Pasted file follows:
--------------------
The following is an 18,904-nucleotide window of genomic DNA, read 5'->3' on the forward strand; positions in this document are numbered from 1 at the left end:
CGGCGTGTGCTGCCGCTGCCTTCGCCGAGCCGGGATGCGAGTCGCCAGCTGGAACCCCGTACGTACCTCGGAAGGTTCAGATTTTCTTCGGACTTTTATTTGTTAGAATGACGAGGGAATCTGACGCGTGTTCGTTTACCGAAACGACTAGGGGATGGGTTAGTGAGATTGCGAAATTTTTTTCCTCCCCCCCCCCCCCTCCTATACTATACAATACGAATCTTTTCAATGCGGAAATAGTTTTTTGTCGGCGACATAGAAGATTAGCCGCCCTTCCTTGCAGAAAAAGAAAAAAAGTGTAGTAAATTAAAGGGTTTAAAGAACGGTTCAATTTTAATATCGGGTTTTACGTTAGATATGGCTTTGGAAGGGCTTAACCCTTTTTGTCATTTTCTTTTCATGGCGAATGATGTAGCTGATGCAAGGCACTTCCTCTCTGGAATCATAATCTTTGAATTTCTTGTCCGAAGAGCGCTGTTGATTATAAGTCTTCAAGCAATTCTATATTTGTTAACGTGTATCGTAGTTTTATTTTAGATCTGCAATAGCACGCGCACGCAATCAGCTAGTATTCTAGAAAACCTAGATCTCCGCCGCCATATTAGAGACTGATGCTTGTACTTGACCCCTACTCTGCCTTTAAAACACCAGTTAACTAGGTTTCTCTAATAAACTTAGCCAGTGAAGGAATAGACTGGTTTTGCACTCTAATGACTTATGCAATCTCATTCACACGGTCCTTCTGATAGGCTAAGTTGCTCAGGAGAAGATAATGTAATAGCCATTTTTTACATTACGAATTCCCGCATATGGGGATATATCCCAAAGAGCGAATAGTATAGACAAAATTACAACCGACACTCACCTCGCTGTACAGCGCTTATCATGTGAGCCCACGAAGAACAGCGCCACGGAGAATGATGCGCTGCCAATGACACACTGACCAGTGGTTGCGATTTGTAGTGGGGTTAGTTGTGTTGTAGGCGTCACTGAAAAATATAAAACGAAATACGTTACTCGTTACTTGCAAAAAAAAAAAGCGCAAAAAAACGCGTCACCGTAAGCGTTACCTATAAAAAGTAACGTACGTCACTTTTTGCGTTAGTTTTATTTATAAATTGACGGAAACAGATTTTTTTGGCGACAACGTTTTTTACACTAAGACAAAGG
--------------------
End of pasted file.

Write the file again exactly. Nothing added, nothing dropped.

The following is an 18,904-nucleotide window of genomic DNA, read 5'->3' on the forward strand; positions in this document are numbered from 1 at the left end:
CGGCGTGTGCTGCCGCTGCCTTCGCCGAGCCGGGATGCGAGTCGCCAGCTGGAACCCCGTACGTACCTCGGAAGGTTCAGATTTTCTTCGGACTTTTATTTGTTAGAATGACGAGGGAATCTGACGCGTGTTCGTTTACCGAAACGACTAGGGGATGGGTTAGTGAGATTGCGAAATTTTTTTCCTCCCCCCCCCCCCCTCCTATACTATACAATACGAATCTTTTCAATGCGGAAATAGTTTTTTGTCGGCGACATAGAAGATTAGCCGCCCTTCCTTGCAGAAAAAGAAAAAAAGTGTAGTAAATTAAAGGGTTTAAAGAACGGTTCAATTTTAATATCGGGTTTTACGTTAGATATGGCTTTGGAAGGGCTTAACCCTTTTTGTCATTTTCTTTTCATGGCGAATGATGTAGCTGATGCAAGGCACTTCCTCTCTGGAATCATAATCTTTGAATTTCTTGTCCGAAGAGCGCTGTTGATTATAAGTCTTCAAGCAATTCTATATTTGTTAACGTGTATCGTAGTTTTATTTTAGATCTGCAATAGCACGCGCACGCAATCAGCTAGTATTCTAGAAAACCTAGATCTCCGCCGCCATATTAGAGACTGATGCTTGTACTTGACCCCTACTCTGCCTTTAAAACACCAGTTAACTAGGTTTCTCTAATAAACTTAGCCAGTGAAGGAATAGACTGGTTTTGCACTCTAATGACTTATGCAATCTCATTCACACGGTCCTTCTGATAGGCTAAGTTGCTCAGGAGAAGATAATGTAATAGCCATTTTTTACATTACGAATTCCCGCATATGGGGATATATCCCAAAGAGCGAATAGTATAGACAAAATTACAACCGACACTCACCTCGCTGTACAGCGCTTATCATGTGAGCCCACGAAGAACAGCGCCACGGAGAATGATGCGCTGCCAATGACACACTGACCAGTGGTTGCGATTTGTAGTGGGGTTAGTTGTGTTGTAGGCGTCACTGAAAAATATAAAACGAAATACGTTACTCGTTACTTGCAAAAAAAAAAAGCGCAAAAAAACGCGTCACCGTAAGCGTTACCTATAAAAAGTAACGTACGTCACTTTTTGCGTTAGTTTTATTTATAAATTGACGGAAACAGATTTTTTTGGCGACAACGTTTTTTACACTAAGACAAAGG